Can Barr be in that final? I believe he can. He is a championship performer, running some of his best times when it matters most. He will need to find that championship form once again in order to progress and will have to run well inside his season’s best of 49.11.
After being stuck in limbo of not knowing whether he would be competing at all, Mark English finally got that important phone call very late last week.
He’s on the men’s 800m start list and his first round is on Saturday at 3.15pm Irish time. Mark took the decision to finish off his medical degree this year with a view of training full time ahead of the next year’s Tokyo Olympics.
With exams running late into the summer his season only really got going in late July. He struggled with early form but as the pressure to qualify for Doha increased, he found something and thankfully got a quota place. He will need that form and some tactical championship awareness to get out of his heat.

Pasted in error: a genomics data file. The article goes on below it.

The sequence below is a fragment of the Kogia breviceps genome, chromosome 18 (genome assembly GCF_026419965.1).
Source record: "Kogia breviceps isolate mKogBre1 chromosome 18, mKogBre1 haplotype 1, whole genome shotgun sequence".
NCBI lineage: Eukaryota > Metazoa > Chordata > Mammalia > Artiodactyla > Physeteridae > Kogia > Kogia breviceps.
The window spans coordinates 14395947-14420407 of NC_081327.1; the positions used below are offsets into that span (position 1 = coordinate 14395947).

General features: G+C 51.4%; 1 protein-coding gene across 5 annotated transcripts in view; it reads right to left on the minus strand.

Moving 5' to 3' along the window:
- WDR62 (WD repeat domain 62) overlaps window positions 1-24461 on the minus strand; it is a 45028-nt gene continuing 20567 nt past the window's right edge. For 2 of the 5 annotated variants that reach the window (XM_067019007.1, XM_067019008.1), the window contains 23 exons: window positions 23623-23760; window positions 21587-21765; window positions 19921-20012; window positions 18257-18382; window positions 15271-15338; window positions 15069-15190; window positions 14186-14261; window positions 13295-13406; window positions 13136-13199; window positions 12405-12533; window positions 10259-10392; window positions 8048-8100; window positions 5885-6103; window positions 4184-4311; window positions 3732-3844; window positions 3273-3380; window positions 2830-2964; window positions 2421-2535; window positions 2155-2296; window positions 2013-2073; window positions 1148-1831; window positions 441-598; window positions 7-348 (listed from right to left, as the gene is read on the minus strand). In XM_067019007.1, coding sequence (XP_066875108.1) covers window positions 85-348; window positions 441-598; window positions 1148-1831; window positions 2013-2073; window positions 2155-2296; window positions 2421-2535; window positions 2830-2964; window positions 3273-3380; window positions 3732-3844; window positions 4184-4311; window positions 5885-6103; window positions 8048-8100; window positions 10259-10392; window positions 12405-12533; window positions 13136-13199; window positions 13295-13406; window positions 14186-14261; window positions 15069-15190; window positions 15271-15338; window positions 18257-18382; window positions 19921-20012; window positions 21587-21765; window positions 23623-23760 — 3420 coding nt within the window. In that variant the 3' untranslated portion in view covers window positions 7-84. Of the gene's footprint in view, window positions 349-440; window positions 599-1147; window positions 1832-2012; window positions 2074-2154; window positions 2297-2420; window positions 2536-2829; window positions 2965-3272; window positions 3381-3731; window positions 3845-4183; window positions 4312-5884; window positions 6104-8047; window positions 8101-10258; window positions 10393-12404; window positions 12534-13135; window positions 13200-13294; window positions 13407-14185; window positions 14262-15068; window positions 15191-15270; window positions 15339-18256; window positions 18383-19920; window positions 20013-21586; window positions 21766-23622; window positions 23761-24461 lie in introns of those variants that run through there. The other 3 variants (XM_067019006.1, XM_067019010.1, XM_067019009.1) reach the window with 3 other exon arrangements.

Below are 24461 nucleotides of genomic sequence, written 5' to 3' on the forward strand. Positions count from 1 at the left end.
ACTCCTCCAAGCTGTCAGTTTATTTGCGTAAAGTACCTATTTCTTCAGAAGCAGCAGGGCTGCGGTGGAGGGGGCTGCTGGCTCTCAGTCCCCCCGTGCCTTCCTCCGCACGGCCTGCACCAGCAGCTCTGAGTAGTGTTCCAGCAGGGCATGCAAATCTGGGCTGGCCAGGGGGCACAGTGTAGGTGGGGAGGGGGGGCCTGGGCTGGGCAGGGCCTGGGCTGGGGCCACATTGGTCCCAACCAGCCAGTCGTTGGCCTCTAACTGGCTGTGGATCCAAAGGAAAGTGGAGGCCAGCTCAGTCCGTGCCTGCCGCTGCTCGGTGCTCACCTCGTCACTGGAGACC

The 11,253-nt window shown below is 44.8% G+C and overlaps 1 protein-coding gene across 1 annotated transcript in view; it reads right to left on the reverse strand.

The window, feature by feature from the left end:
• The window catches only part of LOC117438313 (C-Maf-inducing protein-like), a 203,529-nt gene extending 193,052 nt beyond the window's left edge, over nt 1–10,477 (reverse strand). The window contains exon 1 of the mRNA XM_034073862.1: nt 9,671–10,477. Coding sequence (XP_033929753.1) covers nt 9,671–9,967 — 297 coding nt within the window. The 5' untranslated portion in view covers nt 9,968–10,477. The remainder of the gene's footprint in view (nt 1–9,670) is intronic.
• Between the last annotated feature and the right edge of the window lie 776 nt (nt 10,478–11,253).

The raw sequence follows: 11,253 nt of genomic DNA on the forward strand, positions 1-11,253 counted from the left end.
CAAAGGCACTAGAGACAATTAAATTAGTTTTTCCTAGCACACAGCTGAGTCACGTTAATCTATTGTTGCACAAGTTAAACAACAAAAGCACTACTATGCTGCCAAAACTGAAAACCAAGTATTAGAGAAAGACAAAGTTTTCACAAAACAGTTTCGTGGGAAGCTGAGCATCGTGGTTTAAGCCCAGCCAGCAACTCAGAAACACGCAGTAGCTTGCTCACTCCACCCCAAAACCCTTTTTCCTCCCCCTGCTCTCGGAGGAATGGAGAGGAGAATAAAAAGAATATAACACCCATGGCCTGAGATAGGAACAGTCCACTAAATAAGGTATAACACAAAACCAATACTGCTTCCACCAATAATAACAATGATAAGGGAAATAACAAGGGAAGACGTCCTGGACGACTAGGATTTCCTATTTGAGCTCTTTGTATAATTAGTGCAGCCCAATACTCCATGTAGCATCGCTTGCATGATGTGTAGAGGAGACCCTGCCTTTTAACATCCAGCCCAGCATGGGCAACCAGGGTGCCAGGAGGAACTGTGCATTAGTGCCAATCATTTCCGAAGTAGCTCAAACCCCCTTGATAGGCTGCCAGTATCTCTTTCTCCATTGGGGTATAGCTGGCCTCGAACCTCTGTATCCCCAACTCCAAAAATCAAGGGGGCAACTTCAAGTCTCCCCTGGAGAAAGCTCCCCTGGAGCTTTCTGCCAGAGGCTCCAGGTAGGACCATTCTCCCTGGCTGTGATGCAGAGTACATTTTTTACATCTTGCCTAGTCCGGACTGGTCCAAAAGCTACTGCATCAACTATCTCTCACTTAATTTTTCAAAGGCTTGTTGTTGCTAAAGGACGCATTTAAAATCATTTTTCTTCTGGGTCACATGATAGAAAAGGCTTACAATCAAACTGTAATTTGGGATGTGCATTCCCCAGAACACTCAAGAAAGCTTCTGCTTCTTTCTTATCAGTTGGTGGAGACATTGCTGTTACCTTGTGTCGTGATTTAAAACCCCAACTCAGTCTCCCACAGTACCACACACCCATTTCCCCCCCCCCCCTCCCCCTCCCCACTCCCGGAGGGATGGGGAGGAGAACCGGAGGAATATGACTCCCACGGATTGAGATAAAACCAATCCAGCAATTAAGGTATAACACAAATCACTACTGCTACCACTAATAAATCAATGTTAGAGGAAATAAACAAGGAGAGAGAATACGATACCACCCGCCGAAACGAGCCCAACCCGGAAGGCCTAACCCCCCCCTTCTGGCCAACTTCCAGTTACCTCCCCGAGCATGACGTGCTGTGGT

A big talking point of these Championships are the hot and humid conditions. With the stadium temperature being controlled by built-in air conditioning, track and field events along with spectators should be comfortable. The worry is out on the roads in the marathon and walks events.
Some commentators have called for the out-of-stadium events to be cancelled, but IAAF president Seb Coe has spoken out and is adamant that they’ll go ahead as planned, insisting that the IAAF have undertaken a lot of work on heat management including more medical supervision and more water stations.